In response to a recent American Hospital Association report stating that significant increases in expenses related to drugs create financial challenges for hospitals and health system, PHAR, in collaboration with PhRMA, conducted an analysis of 2015-2020 National Health Expenditure data to determine the increase in hospital expenditures and what percentage is attributable to prescription drug spending. PHAR’s analysis found that national hospital expenditures increased by $280 billion, and that only 1.1% ($3.1 billion) of that increase was attributable to spending on drugs. Not only that, but the share of total hospital spending attributable to medicines has actually decreased from 3.7% to 3.1% over the past 5 years. Read the infographic or the full brief for more details.
Archives for 2023
PHAR Analysis Finds Low Adherence to Treatment-Based Guidelines in CSU
PHAR investigators, in partnership with Genentech, Inc., conducted an insurance claims analysis to examine how real-world treatment of chronic spontaneous urticaria (CSU) among commercially insured and Medicaid patients aligns with current global treatment guidelines. PHAR’s Sheila Reddy, PhD, MSc, RPh, Eunice Chang, PhD, and Marian Tarbox, MPP found that adherence to treatment-based guidelines for CSU was generally low in both populations of patients, and described treatment patterns at the annual meeting of the American Academy of Allergy, Asthma & Immunology. The poster can be viewed here, and the abstract was published in the February supplement issue of the Journal of Allergy and Clinical Immunology.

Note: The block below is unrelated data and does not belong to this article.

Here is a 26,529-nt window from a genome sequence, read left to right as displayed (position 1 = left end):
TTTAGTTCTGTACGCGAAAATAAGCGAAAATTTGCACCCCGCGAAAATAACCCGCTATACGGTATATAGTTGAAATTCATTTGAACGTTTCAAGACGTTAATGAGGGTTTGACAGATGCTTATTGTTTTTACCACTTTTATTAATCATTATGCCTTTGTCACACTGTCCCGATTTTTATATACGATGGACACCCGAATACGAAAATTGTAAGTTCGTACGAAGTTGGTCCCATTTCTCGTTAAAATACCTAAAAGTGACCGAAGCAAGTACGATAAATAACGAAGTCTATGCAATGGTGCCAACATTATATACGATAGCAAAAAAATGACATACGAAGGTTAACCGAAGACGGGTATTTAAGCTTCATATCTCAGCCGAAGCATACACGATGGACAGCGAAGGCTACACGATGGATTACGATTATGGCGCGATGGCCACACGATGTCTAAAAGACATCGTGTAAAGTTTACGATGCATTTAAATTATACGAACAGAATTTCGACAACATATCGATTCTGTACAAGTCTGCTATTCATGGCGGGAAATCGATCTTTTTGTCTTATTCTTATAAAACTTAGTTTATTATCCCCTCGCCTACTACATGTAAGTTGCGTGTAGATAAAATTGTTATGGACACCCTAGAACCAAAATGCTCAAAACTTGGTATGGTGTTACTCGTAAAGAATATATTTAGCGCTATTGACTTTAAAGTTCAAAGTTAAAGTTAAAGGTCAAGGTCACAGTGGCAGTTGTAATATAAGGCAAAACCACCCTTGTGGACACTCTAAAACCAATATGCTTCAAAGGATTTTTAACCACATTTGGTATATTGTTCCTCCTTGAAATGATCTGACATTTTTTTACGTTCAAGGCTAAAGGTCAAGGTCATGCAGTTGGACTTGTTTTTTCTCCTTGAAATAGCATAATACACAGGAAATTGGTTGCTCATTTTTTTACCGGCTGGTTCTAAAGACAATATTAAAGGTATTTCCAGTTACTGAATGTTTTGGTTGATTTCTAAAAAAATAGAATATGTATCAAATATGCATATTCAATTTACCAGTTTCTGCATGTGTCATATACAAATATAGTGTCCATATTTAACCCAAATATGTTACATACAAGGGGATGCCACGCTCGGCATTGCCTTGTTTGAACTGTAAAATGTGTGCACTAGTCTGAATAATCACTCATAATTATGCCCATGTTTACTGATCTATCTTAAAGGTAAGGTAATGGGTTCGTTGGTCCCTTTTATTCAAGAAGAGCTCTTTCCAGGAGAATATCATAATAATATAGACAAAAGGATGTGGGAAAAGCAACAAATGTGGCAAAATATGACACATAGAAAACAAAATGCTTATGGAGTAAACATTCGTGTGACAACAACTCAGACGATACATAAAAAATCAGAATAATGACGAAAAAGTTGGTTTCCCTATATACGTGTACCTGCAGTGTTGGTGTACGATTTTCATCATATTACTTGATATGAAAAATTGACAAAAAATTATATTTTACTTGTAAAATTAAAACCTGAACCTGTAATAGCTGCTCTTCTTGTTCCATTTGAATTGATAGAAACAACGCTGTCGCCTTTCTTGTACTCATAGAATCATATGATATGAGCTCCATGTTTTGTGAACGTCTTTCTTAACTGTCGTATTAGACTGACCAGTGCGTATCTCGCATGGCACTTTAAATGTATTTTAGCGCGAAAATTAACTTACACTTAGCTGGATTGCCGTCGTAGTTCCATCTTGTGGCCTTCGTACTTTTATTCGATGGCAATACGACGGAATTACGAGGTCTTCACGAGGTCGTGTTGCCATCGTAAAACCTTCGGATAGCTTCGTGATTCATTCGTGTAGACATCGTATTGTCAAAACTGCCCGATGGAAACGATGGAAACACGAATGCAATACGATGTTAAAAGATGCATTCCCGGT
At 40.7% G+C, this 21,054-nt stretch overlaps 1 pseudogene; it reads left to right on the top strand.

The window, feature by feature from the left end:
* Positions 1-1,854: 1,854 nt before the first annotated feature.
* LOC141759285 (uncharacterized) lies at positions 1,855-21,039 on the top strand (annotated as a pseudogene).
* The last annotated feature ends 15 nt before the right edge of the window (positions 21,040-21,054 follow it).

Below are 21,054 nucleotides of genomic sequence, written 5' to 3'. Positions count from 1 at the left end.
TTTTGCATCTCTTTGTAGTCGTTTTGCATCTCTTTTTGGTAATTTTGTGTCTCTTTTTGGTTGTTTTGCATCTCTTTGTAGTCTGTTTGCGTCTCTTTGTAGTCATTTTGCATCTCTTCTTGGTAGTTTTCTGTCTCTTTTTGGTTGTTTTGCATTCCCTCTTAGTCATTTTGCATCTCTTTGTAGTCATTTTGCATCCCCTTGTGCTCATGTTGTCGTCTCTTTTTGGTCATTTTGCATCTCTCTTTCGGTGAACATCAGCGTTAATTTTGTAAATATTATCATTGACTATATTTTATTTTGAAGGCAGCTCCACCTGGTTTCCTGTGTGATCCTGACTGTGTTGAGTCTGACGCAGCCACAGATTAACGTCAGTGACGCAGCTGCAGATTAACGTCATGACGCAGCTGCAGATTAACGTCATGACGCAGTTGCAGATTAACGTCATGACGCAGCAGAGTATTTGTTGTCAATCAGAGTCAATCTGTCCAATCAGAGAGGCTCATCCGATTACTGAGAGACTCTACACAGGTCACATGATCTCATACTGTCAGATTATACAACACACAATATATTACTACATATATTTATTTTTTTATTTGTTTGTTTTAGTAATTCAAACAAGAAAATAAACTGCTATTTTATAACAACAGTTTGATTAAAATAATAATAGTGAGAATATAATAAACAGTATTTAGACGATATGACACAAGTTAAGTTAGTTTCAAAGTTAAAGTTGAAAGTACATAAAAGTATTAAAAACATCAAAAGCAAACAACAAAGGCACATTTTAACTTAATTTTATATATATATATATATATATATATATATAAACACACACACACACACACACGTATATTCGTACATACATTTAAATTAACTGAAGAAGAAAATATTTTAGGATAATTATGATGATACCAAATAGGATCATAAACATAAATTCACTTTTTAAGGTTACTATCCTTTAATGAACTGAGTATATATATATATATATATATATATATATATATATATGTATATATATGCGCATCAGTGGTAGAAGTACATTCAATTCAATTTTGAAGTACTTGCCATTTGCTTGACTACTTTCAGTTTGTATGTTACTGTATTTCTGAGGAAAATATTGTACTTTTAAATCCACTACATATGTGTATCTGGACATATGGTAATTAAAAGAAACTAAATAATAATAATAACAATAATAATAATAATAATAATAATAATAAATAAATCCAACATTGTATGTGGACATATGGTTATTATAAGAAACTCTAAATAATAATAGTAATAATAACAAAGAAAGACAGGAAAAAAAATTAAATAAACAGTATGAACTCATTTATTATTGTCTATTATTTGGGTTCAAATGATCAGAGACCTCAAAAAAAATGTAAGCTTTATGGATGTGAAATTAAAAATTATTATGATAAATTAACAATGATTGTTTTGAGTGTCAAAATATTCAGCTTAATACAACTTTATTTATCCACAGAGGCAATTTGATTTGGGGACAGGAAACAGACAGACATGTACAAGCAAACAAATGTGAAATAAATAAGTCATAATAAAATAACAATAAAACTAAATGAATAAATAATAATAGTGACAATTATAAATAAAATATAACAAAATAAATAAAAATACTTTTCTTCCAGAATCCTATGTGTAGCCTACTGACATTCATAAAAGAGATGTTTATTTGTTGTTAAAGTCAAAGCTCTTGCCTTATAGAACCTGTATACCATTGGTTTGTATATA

PHAR Publishes Brief Report on Expert Consensus on the Use of On-Demand Treatments for OFF Episodes in Parkinson’s Disease
PHAR, in collaboration with Sunovion Pharmaceuticals, used the RAND/UCLA modified Delphi panel method, convening a 12-member international panel, to develop expert consensus on the use of on-demand treatments for OFF episodes in Parkinson’s. Cynthia Campos, MPH, Sarah N. Gibbs, MPH, and Michael S Broder, MD, MSHS developed a 432-item rating form where panelists rated the appropriateness of prescribing on-demand therapies (i.e., inhaled levodopa, apomorphine subcutaneous injections, apomorphine sublingual film) in different clinical scenarios. Panelists agreed that on-demand treatment is appropriate for many patients with OFF episodes. The greater the functional impact of OFF episodes and interference with basic daily activities, the more likely experts agreed that on-demand treatment was appropriate to prescribe. This report can be read on the PHAR publications page or ahead of print in Movement Disorders Clinical Practice.